Note: This is third in a series of posts written by ONA staff and conference organizers recommending sessions they feel will be particularly interesting. Of course, we hope every session is valuable to the right audience, but with so many things happening at ONA15, we want to offer useful highlights from a variety of viewpoints.
One of the very best things about working at ONA is getting to suggest ideas and speakers for the annual conference. This is my fifth ONA conference (!) and ONA15 is hands-down the highlight of my work year. It’s so energizing to have meaningful conversations about what is working in journalism and how others can learn from the best projects and initiatives we’ve seen over the year.
My bread and butter at ONA is community engagement, so I’d be remiss not to mention that we have a whole track focused on audience and engagement and impact, which is full of really excellent sessions.
This year, I want to highlight a range of things that I’m super psyched about because they represent important conversations that the industry needs to be having today, but often haven’t been raised at our conference or other digital journalism conferences.
Blood on the Screen: Dealing with Vicarious Trauma Via UGC
Thursday, 11 a.m.- 12:00 p.m., Westwood Room
This is an important session, especially for anyone who deals with user-generated content and breaking news. As journalists are placed at the front-line of vetting photos and videos during traumatic events, the job can take a real toll on their emotional well-being. In this session, Bruce Shapiro of the DART Center, Kim Bui of Reported.ly and Fergus Bell of Dig Deeper Media will talk about challenges their newsrooms have faced and what steps journalists and managers can take to take care of themselves and their colleagues. This is a must-attend session for all social newsgatherers, and really anyone who uses the internet. In the age of auto-play video, we’re all faced with disturbing videos and images that come through our timelines and having mechanisms to deal with the impact of those images is important.
Music Journalism and the Beat of Disruption
Thursday at 3-4:30 p.m. — Sherman Oaks Room
The way we listen to music has been changing in recent years, which also means the role of music journalists have shifted too. In a world where we have constant access to tons of music, where do music journalists fit? This session taps into local talent, featuring Rebecca Haithcoat, a freelance journalist who writes for LA Weekly, Billboard, Vice and more; Mikael Wood, staff writer covering pop music at the Los Angeles Times, and Senay Kenfe at the Hundreds. They’ll talk about what they’re doing to engage audiences now that artists can bypass media altogether and reach directly to fans.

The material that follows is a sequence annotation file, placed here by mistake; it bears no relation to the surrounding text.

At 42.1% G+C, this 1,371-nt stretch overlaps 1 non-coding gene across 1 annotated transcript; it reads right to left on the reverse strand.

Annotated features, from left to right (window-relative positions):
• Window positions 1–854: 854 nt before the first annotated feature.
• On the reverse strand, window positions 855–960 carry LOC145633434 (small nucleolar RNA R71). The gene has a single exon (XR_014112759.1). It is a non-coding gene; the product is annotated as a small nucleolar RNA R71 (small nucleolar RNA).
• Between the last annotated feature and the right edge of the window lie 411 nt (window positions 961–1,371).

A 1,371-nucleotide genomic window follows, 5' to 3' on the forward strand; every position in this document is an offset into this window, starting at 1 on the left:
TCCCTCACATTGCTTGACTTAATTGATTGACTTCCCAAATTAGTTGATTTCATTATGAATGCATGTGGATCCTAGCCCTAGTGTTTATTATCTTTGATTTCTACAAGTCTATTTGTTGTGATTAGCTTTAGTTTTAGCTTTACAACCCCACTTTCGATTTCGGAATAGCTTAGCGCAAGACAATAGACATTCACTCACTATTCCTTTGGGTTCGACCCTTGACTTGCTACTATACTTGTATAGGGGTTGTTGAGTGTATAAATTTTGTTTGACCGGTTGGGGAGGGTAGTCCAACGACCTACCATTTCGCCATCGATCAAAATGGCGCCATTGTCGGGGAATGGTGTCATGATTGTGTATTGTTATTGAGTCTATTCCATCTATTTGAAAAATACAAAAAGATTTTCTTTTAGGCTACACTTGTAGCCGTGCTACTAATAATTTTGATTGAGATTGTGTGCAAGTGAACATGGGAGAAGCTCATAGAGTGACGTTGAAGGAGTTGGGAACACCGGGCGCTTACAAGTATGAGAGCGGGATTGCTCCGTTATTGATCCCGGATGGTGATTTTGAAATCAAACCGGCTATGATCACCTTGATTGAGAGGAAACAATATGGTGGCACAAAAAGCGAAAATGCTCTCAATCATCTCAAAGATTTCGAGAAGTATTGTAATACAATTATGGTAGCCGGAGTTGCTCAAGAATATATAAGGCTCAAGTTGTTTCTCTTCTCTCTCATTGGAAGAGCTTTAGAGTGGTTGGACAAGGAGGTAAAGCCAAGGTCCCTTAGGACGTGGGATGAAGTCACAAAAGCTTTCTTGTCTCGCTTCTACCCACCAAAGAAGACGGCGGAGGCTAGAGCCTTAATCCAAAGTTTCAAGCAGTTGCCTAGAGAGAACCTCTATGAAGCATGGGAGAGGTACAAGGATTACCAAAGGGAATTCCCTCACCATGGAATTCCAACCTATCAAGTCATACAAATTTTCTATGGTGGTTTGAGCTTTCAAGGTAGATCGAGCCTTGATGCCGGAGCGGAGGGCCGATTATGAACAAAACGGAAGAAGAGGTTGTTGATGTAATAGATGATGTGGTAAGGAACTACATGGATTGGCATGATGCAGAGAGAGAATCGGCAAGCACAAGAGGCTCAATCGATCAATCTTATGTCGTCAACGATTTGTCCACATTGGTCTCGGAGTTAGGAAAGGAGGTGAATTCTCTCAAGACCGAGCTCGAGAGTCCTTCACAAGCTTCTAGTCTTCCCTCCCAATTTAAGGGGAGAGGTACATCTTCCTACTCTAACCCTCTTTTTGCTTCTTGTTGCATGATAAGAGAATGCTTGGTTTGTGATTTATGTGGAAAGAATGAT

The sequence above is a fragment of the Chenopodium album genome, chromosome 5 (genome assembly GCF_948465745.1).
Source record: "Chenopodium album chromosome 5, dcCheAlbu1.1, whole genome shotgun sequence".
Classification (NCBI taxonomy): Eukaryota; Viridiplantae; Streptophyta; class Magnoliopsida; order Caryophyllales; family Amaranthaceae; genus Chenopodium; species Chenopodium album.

Plunging Into The Dark Net
Thursday at 4:30-5:30 p.m. — Beverly Hills Room
Andy Greenberg is one of the smartest journalists writing about digital security issues today, and he does it in a way that’s understandable and accessible. We’re thrilled that he’ll be joining Alex Winter, director of the new documentary “Deep Web,” to discuss stories journalists can find in the Dark Net and how they can navigate in communities marked by anonymity. Sarah Jeong, who did excellent coverage of the Silk Road trial (with 2015 Online Journalism Awards’ finalist Susie Cagle), will moderate.
Bonus: You may recognize Alex Winter from his role as Bill in the “Bill and Ted” movie franchise, or from directing “Downloaded,” his excellent documentary on Napster.
Pushing Back Against Online Harassment
Friday at 9-10 a.m. — Los Angeles Room
Is it cheating to recommend a keynote as a can’t-miss session? Maybe, since all of our keynotes touch on topics that are important to the industry right now. But this conversation on how journalists, and especially female journalists, are trolled online and the disproportionate amount of harassment they face is very important to me. I’m proud that ONA is taking this issue seriously and elevating the conversation to a keynote level. The journalists who will join us — Laurie Penny, Amanda Hess, Dr. Michelle Ferrier and Soraya Chemaly — are exceptionally smart on this topic and have all pushed back against abusive behavior online. Expect this to be an inclusive and participatory conversation where you can learn short- and long-term strategies to make online communities more welcoming to all.
ONA Local: Creating Great Events for Networking, Learning and Fun
Saturday at 3:30-4:30 p.m. — Sherman Oaks Room
ONA Local groups are a great way to network and share projects with other digital journalists. Interested in hosting local meetups for digital journalists in your towns, cities or states? Already working with an ONA Local group and want to brainstorm new events with other local leaders? This practical session will give you ideas on how to create successful and fun events and help you troubleshoot any challenges that have come up when you’ve been planning (or thinking about planning) ONA Local meetups.
Bonus: if you’re involved with ONA Local or interested in starting a group, come hang out on the Midway from 4-5:30 p.m. on Thursday for a fun reception.
It was so hard to narrow this post down to just five sessions to highlight, since I’m really excited about so many things this year (ahem WNYC’S Podcast Accelerator at ONA15 ahem). This is our biggest conference yet, in one of my favorite cities, and I can’t wait to see you there. Have a question or want more recommendations for people who love community engagement? Tweet me at @jmizgata.